4) Apple is ok. Microsoft folks have made a point of showing multiple demos on iPhones so far, putting their money where their mouth is in terms of supporting all manner of devices (though attendees did hear about “user-centric” management via System Center a number of times — and the new management suite was a popular topic among attendees). The move made some sense, given all the Macbooks and iPads in the crowd.
5) PowerShell is getting real. Ok, it’s not exactly new knowledge that PowerShell is becoming a more significant part of Microsoft systems. But the fact that TechEd had to add a second session of Don Jones and Jeffrey Snover’s “PowerShell Crash Course” (and still saw it packed to the brim) shows that IT pros are really starting to understand that not learning it could be detrimental to their careers.
6) People are getting testy about tests. Not everyone understands how (or why) Microsoft has changed its certification program, but the consensus is that the soon-to-be-retired MCITP will not be missed. In the meantime, plenty of folks were cramming for and taking all manner of tests during Day 1, more to boost the resume than anything else.
7) Twitter is complicated. The Birds of a Feather session on “Social Media for Business” included some spirited discussions about the pros and cons of supporting social media activity from an IT perspective — with security and governance (particularly in healthcare and government) the biggest drawbacks, and improved feedback and research the biggest advantages. The most unique insight: The expansion of social media is akin to the move from single-core processors (individual thinking) to multi-core processors (where it’s all about the group).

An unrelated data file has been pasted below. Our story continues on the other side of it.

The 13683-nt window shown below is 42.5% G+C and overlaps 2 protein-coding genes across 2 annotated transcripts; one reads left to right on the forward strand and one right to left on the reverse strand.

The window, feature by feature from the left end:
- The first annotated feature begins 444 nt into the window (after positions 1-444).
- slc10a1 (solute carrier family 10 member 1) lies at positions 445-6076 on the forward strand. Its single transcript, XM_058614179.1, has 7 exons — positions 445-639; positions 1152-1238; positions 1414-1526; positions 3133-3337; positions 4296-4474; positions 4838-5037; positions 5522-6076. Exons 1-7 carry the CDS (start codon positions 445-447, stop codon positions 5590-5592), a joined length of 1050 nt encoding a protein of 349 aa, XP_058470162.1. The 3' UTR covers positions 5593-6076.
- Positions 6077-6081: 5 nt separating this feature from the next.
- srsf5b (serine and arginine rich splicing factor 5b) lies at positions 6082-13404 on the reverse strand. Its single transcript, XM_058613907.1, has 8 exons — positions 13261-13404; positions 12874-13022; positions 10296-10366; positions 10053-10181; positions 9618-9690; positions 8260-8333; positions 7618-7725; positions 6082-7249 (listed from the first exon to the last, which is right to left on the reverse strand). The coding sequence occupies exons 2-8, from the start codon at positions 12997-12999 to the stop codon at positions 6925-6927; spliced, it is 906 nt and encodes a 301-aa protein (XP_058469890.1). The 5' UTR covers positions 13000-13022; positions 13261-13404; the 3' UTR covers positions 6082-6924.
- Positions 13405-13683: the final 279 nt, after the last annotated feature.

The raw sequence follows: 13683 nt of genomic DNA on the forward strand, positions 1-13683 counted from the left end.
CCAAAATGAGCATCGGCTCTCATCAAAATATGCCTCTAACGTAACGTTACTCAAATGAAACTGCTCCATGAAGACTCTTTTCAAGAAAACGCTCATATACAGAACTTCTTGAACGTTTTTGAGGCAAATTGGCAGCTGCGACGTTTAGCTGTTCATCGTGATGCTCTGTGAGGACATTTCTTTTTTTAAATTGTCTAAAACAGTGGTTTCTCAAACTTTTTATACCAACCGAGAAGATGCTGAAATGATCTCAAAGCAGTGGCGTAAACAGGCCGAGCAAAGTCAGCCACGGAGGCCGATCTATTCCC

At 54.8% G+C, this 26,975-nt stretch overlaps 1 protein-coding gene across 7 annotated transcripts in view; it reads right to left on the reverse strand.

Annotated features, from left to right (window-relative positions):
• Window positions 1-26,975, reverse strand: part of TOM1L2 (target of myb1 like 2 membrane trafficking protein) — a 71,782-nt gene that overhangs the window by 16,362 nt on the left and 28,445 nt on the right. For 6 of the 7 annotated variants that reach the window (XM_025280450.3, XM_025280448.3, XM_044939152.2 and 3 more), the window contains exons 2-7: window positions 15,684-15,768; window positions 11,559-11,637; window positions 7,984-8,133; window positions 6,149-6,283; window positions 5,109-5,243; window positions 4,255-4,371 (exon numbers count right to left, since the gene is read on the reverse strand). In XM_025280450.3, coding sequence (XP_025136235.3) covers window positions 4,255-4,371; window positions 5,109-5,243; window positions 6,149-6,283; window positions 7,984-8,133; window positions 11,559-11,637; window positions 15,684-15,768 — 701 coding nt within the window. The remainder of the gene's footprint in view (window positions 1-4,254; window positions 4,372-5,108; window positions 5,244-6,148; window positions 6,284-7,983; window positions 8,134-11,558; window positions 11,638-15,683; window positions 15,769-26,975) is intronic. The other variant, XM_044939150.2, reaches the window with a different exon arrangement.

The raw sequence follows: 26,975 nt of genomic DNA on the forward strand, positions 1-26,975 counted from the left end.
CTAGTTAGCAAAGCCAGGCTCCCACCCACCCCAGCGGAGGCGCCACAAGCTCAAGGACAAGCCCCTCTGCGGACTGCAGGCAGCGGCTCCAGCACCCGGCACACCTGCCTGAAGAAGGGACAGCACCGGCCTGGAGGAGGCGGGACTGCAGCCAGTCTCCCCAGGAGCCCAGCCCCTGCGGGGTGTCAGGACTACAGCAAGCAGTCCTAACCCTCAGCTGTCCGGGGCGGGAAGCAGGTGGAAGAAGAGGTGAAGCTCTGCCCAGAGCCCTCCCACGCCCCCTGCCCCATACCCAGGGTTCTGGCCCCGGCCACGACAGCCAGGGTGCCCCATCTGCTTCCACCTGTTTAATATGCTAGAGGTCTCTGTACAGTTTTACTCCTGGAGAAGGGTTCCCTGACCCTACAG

8 ) There’s no such thing as “trying too hard” at a vendor booth. Raffles, card tricks, a guy on a unicycle wrapped in a straitjacket (seriously) – there were few lengths to which vendors wouldn’t go to attract a few more attendees to their booths. At least there were no “booth babes” that we could see.
Don’t you feel a whole lot smarter? Now, if we could just learn about the official release dates for Windows Server 2012 and Windows 8…